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Cyclopedia of Biblical, Theological and Ecclesiastical Literature
(Heb. Zano'ach, זָנוֹחִ [Nehemiah 11:30, זָנֹחִ ], prob. marsh), the name of two towns in the tribe of Judah.
1. (Sept. Ζανώ ) v.r. Τανώ , Vulg. Zano.) A place in the lowland (Shephelah), named in connection with Zoreah and Jarmuth (Joshua 15:34), in the group occupying the north-western corner of the district. (See JUDAH). The name recurs in its old connection in the lists of Nehemiah, both of the towns which were reinhabited by the people of Judah after the Captivity (Nehemiah 11:30), and of those which assisted in repairing the wall of Jerusalem (Joshua 3:13). Jerome says (Onomnast. s.v. "Zanohua") that it was still called Zanua in his day, and lay in the region of Eleutheropolis on the way to Jerusalem. The name and position tolerably correspond to those of Zanu'a, a site which was pointed out to Dr. Robinson from Beit Nettif (Bib. Res. 2, 16), and which in the maps of Van de Velde and of Tobler (Dritte Wamderung) is located on the north side of the Wady Ismail, two miles east of Zareah, and four miles north of Yarmuk. Rabbi Schwarz inaccurately calls it Zamea (Palest. p. 102).
2. (Sept. [in Joshua, taking in the following name] Ζανωακείμ v.. Ζακαναείμ, Vulg. Zanoel; in Chronicles Ζαμών, Vulg. Zanoa.) A town in the highland district, the mountain proper (Joshua 15:56), named in the same group with Maon, Carmel, Ziph, and other places known to lie south of Hebron. It is (as Van de Velde suggests, Memoir, p. 354) not improbably identical with Sanute which is mentioned by Seetzen (Reisen, 3, 29) as below Senula, and appears to be about ten miles south of Hebron. At the time of his visit it was the last inhabited place to the south. Robinson (Bibl. Res. 2, 204, note) gives the name differently, Za'nfutah; and it will be observed that, like Zanu'ah above mentioned, it contains the Ain, which the Hebrew name does not. The English engineers found (Quar. Report. of the "Pal. Explor. Fund," Jan. 1875, p. 15) an ancient site called Khirbet Sanut (written with an Elif= א ), situated immediately west of Khirbet Yekin (the Cain of the context), which Tristram prefers as the representative of this Zanoah (Bible Places, p. 62).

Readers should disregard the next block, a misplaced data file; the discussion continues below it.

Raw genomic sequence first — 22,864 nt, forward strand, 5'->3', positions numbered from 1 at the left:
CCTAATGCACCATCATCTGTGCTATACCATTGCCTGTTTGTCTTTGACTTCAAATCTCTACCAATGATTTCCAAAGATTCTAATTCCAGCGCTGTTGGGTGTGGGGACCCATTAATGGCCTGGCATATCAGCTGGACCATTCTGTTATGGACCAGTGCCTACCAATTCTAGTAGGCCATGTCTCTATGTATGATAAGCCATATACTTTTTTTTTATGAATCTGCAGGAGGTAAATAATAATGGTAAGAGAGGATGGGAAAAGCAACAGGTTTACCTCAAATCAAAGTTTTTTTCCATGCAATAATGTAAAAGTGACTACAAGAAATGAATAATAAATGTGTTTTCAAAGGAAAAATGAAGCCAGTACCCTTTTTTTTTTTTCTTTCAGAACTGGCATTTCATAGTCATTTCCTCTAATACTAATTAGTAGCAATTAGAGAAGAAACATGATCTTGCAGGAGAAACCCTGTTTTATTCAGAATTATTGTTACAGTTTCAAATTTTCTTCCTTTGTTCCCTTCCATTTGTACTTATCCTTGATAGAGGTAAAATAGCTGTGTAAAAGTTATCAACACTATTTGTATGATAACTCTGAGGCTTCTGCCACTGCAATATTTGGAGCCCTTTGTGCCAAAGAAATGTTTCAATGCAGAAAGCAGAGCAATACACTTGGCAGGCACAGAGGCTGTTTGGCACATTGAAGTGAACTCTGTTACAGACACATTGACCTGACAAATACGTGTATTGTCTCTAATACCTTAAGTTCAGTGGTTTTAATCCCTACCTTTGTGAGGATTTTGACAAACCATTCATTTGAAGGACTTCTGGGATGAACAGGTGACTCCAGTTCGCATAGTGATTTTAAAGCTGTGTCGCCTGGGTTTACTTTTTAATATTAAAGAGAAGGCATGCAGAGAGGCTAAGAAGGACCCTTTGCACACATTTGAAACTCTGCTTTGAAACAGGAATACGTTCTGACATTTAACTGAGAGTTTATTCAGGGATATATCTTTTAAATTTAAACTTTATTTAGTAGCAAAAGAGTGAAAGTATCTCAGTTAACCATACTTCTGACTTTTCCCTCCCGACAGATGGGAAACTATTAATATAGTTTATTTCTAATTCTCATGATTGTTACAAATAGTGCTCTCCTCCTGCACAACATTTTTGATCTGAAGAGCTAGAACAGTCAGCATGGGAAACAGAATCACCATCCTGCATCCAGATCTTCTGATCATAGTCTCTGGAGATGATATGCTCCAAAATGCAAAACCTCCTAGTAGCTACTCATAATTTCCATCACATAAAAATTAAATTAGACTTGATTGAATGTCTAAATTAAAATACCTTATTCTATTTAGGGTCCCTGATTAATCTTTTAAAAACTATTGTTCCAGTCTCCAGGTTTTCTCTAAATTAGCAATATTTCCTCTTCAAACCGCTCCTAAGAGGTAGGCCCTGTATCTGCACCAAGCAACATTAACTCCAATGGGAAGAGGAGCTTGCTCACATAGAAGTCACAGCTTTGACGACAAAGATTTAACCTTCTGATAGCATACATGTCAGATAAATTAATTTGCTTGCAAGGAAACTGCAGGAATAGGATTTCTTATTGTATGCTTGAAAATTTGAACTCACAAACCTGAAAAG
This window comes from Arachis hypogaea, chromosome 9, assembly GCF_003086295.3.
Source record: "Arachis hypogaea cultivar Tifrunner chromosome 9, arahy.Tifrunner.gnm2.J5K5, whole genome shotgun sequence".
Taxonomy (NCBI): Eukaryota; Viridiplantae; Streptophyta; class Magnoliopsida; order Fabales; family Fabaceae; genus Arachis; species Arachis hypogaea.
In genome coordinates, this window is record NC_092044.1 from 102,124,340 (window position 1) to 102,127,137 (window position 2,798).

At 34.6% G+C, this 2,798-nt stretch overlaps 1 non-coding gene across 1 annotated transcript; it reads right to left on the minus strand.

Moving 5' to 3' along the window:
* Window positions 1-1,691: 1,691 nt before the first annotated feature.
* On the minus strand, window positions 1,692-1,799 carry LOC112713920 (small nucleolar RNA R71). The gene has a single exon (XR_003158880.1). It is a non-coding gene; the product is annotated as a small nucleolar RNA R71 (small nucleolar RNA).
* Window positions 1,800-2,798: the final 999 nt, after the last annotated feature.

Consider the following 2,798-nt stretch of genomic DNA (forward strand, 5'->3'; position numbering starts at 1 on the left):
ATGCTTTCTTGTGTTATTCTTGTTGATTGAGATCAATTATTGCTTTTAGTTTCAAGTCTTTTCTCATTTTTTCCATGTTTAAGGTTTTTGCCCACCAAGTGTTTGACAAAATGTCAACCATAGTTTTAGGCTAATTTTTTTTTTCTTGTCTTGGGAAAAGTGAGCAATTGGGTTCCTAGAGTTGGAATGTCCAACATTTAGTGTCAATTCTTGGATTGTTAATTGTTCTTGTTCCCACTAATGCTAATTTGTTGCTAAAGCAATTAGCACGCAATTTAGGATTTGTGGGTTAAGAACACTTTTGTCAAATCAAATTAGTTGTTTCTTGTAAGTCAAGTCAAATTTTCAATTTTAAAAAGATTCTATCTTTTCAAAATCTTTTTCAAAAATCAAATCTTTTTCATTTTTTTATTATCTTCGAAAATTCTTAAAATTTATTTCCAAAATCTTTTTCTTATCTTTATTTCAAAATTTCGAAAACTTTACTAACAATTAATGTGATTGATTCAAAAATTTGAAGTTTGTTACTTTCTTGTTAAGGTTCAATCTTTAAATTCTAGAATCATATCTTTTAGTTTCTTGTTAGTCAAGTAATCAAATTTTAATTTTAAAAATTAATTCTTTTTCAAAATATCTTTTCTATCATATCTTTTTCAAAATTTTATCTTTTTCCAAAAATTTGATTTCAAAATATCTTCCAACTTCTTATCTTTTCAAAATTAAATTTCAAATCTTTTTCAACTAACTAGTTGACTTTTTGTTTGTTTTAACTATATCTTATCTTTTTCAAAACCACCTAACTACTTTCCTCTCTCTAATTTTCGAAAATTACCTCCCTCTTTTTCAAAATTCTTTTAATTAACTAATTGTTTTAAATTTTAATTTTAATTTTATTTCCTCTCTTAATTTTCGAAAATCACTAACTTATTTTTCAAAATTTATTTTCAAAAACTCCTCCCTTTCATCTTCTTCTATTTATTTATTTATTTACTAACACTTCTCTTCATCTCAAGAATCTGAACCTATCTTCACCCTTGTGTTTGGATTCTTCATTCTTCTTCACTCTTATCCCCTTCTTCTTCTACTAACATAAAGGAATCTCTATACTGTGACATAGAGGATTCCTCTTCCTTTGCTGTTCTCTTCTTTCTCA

In the genealogical lists of the tribe of Judah in 1 Chronicles, Jekuthiel is said to have been the father (i.e. founder or rebuilder) of Zanoah (4, 18); and, as far as the passage can be made out, some connection appears to be intended with "Bithiah, the daughter of Pharaoh." This mention of Bithiah probably points to some colonization of the place by Egyptians or by Israelites directly from Egypt. In Seetzen's account of Sanuite (Za'nfitah) there is a curious token of the influence which events in Egypt still exercised on the place (Reisen, 3, 29). Here it is also mentioned with Socho and Eshtemoa, both of which places are recognizable in the neighborhood of Za'nutah. The Jewish interpreters considered the, whole of this passage of 1 Chronicles 4 to refer to Moses, and interpret each of the names which- it contains as titles of him. "He was chief of Zanoach," says the Targum, "because for his sake God put away (זָנִח ) the sins of Israel."
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McClintock, John. Strong, James. Entry for 'Zanoah'. Cyclopedia of Biblical, Theological and Ecclesiastical Literature. https://www.studylight.org/encyclopedias/eng/tce/z/zanoah.html. Harper & Brothers. New York. 1870.